Ready to roll

Ready to roll

A scene from”Lhotse"


If you’ve gotten skunked out of Mountainfilm every year, now may be your chance – all without the spendy condo rental. The annual festival of all things adventure is going virtual this year. Sure attendees won’t be able to rub elbows with their outdoor heroes – but then again, they won’t have to rub elbows with anyone else, either.

Typically taking place over the Memorial Day weekend, this year’s festival will span 10 days, May 15–25. Patrons can hunker down with a “Bivvy” pass for $75, which gives them full access to more than 100 films, a symposium and additional presentations. If $75 is too steep for the pandemic family finances, viewers can also buy individual films, shorts programs or presentations for $10 each.

“We’re psyched for the chance to bring great programming to people who’ve been curious about Mountainfilm for all these years, but have never been able to come,” Mountainfilm Festival Director Suzan Beraza said.

According to Beraza, the virtual format allows Mountainfilm to be more accessible to a wider audience, bringing adventure films and inspiring documentaries from around the globe directly to people’s homes. This year’s highlights include “Personhood,” a film about fetal rights and “Public Trust,” a film by a former Telluride local that looks at the loss of public lands. The festival has made an effort, in light of current events, to bring uplifting and lighthearted films as well, Beraza said.

And, of course, for the true binge-watcher, there will be full-length features. This year’s lineup contains more than 25, including “By Hand,” a documentary following the paddling journey of two brothers from Alaska to Mexico, and “Big Fur,” about a devotee of Bigfoot. And for those with a little less time on their hands, the festival offers a bevy of shorts like “Concepcio?n,” on climber Hazel Findlay's attempt at a 70-meter splitter crack route outside Moab, and “Huntsville Station,” which depicts the realities of inmates just released from prison.

Complementing the films is a symposium and presentations featuring directors and other luminaries, including: Director Louie Psihoyos; Sea Shepherd Captain Paul Watson; youth activists Jamie Margolin and Jonah Gottlieb; and former White House Chief of Staff Jack Watson.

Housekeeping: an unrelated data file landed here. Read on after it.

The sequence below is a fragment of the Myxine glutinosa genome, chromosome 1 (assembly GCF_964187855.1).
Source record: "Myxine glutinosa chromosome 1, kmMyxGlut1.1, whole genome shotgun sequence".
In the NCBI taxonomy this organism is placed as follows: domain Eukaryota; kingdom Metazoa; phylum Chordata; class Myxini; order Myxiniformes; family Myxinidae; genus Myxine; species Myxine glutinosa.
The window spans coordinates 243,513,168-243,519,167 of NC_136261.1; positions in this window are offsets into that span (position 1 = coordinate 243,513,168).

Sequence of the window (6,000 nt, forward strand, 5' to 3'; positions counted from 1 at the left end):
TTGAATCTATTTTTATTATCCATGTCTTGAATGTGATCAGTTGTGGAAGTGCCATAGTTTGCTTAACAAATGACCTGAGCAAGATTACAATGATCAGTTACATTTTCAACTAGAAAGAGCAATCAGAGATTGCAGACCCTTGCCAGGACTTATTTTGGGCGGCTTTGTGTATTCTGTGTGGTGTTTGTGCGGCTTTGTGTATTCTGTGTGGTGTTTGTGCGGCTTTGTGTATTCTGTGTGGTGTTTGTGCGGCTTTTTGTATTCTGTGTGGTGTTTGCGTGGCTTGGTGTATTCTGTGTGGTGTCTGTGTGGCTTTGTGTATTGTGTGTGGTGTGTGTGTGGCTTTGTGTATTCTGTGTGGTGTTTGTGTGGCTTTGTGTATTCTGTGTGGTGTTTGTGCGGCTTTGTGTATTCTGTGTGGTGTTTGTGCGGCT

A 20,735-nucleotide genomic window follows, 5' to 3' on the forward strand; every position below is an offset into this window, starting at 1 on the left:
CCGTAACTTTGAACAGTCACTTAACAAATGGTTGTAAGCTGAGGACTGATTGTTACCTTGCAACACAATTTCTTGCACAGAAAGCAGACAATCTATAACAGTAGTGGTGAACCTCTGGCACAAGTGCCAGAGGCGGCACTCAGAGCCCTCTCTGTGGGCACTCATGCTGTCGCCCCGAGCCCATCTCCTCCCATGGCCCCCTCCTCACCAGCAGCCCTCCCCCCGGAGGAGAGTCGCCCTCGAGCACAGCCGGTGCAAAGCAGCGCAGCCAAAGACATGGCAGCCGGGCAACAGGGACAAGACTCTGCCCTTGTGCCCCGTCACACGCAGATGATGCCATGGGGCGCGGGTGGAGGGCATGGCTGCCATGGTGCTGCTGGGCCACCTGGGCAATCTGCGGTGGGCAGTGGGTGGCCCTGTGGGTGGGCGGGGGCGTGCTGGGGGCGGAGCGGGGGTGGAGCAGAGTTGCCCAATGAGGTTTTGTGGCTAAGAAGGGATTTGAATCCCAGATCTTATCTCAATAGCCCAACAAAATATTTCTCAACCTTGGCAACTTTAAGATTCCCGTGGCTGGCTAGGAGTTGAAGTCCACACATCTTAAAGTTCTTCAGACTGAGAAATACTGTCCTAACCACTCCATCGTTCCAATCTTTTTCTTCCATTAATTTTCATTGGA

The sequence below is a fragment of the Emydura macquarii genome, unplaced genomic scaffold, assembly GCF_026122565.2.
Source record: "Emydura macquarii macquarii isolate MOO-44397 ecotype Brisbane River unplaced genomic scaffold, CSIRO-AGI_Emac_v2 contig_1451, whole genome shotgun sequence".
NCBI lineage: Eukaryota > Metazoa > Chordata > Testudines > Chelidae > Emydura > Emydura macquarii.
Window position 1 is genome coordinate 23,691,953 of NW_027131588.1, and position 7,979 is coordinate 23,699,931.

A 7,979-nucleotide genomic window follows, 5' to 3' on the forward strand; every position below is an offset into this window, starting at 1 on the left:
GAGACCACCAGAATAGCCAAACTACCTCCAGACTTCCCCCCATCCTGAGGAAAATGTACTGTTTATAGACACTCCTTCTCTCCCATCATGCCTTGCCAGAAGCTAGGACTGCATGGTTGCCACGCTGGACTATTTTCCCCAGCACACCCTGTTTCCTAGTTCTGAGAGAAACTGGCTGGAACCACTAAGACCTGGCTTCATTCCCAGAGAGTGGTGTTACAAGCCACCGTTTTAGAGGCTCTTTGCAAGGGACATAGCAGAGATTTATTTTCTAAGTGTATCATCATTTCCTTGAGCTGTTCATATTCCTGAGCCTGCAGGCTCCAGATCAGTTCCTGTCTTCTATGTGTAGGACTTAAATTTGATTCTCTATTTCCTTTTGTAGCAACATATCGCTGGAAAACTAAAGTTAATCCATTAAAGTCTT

“We’re really excited about this year’s symposium and presentations, plus we’re going to have meet-the-author events, Q&As and filmmaker workshops that will showcase what Mountainfilm does best – bringing connection and conversation to our greater community,” said Beraza.

For more info., go to www.mountainfilm.org.

Top Stories

A DIFF-erent approach
02/25/2021
A DIFF-erent approach
By Missy Votel

Durango Independent Film Festival moves to the small screen for 16th annual

Read More
The spirit of '71
02/25/2021
The spirit of '71

Champion DHS Ski Team of 1971 convenes for commemorative 50-year race this weekend

Read More
Can it happen here?
02/25/2021
Can it happen here?
By Sam Brasch and Miguel Otárola / Colorado Public Radio News

Cold isn’t the biggest threat to Colorado’s grid – other climate disasters might be
 

Read More
Shot in the dark
02/18/2021
Shot in the dark
By by Andrea Dukakis / Colorado Public Radio

What to expect when you’re expecting (your second dose of COVID vaccine)
 

Read More
Read All in Top Stories

The Pole

Here comes the bus
02/25/2021

Durango School District 9-R is getting on the bus – the electric bus, that is. Last week, 9-R announced it won a $328,803 grant for a fully electric school bus and charging infrastructure. The 81-seat bus is expected to be operational by next fall.

Good QRma
02/18/2021

The days of scrawling your name and phone number with a Sharpie on your gear are over. A Boise-based company has come up with a tech-age solution to the age-old problem of lost or yard-saled gear.

For $3.99, Karmik Outdoors will send you a QR code decal for all your most precious toys. The unique code will trace you gear back to you, all with a simple smart phone scan (provided, of course, that whomever finds your flotsam, jetsam and improperly secured roof items is a believer in gear karma in the first place.)

#KBYG
02/11/2021

Adding to an already grim year of statistics, last week was the deadliest week of avalanches in the U.S. in more than a century. At least 15 people were killed in avalanches in six states between Jan. 31 – Feb. 6, including three in the San Juans alone.

To help folks better contend with this season’s treacherous and unprecedented conditions, Friends of the San Juans wants to equip them the best tool possible: knowledge.

Serving up help
02/11/2021

Early in the morning of Feb. 6, local chef Seanan Culloty narrowly escaped an apartment fire with his life and his faithful dog, Bubba. However, Culloty, the head chef at Manna, escaped with little else. To help Culloty get back on his feet, friends and co-workers are hosting a GuFundMe page. The money will be used to help Culloty replace his belonging as well as with a deposit and first month’s rent on a new apartment.

Read All Stories in the Pole